“The next idea is: can we use sensors embedded in the clothing to monitor stress on the lower back, and if it gets too high, can we automatically engage this smart clothing?” Zelik revealed. This would take away the need for people to physically activate the device because it does the job for them, benefitting those who may unwittingly be putting more pressure on their back than they might realise.

The team are hopeful that their device will be beneficial to many people, although stressed that it acts as more of a preventative measure than anything. For those who already have back pain, this technology is not the solution.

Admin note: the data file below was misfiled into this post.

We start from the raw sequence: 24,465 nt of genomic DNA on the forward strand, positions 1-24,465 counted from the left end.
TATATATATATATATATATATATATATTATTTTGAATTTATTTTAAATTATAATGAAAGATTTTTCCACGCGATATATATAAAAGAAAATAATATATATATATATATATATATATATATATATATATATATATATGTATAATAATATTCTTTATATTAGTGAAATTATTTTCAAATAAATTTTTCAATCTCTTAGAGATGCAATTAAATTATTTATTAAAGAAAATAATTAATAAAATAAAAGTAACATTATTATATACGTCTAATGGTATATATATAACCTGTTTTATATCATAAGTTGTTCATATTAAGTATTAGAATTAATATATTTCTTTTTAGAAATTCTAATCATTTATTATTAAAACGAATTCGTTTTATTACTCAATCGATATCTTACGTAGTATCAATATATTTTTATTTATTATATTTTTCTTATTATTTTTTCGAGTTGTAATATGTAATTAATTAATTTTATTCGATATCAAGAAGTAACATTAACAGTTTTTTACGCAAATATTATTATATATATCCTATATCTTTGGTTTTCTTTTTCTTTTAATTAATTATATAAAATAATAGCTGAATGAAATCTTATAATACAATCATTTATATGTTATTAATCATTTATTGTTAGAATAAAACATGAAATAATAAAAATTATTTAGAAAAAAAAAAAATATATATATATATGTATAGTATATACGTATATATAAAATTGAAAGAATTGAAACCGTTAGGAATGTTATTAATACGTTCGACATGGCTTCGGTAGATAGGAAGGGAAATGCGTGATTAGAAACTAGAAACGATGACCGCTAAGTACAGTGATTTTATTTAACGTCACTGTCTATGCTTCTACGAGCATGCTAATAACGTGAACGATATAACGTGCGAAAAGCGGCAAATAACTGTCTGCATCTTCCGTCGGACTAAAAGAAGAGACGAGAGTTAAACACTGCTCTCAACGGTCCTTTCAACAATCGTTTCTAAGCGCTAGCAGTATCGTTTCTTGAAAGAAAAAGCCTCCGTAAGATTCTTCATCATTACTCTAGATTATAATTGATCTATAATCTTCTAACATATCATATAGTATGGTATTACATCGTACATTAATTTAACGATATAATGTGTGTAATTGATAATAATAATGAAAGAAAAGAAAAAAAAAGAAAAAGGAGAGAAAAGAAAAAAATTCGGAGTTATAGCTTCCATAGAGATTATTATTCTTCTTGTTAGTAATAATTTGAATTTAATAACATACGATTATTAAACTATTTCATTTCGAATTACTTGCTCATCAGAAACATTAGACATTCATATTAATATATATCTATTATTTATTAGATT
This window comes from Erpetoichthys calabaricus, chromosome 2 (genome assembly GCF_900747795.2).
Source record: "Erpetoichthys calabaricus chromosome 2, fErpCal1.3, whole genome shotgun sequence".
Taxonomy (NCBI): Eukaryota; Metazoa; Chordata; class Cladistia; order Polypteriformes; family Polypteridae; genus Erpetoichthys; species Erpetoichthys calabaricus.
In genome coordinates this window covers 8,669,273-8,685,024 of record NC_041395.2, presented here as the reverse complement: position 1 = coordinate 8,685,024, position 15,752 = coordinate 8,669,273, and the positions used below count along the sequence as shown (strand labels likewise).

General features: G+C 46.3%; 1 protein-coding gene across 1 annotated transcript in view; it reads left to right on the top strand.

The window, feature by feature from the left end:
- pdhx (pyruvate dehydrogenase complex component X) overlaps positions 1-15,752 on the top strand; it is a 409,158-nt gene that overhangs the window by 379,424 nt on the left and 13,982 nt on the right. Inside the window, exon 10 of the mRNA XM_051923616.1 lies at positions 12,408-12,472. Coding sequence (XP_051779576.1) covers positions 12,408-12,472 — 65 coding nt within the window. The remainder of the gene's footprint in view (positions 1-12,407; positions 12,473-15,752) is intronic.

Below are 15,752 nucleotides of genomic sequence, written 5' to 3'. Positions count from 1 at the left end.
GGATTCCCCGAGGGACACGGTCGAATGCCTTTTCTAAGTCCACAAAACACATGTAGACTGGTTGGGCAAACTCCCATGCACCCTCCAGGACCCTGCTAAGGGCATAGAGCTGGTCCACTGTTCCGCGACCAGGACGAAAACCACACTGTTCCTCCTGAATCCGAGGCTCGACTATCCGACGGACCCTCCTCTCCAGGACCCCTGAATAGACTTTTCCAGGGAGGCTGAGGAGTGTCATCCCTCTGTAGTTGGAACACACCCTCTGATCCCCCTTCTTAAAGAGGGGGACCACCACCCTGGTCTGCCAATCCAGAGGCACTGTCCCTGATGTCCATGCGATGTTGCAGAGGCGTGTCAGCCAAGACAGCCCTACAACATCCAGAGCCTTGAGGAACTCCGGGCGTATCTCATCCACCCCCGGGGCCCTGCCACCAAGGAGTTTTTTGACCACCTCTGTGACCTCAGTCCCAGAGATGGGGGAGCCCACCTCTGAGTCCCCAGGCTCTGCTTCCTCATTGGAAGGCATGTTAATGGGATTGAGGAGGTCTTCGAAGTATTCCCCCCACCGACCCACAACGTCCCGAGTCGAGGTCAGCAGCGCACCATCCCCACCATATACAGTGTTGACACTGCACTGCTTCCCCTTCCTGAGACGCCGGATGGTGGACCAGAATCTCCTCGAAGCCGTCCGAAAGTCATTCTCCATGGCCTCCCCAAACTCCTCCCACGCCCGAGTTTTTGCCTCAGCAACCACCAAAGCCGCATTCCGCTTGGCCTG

James Darvill

James is a passionate scriptwriter and reluctant poet with a talent for the dystopian. His love for cold weather sports and hiking in the winter gives him the enthusiasm for writing about keeping warm.

Russian Icebreaker ’50 Years of Victory’ Smashes Arctic Speed Record

Russia’s nuclear-powered icebreaker '50 Let Pobedy' (translation: '50 Years of Victory') made history on the morning of August 17 2017, covering the distance from Murmansk to the North Pole in an unprecedented 79 hours and setting a new world record in the process.

Img: Tuomas Romu
The journey made by the 50 Let Pobedy under the command of Captain Dmitry Lobusov was to commemorate the historic trip made by another Russian icebreaker, the Arktika, 40 years ago. The Arktika’s voyage marked the first time ever that a surface vessel had reached the North Pole.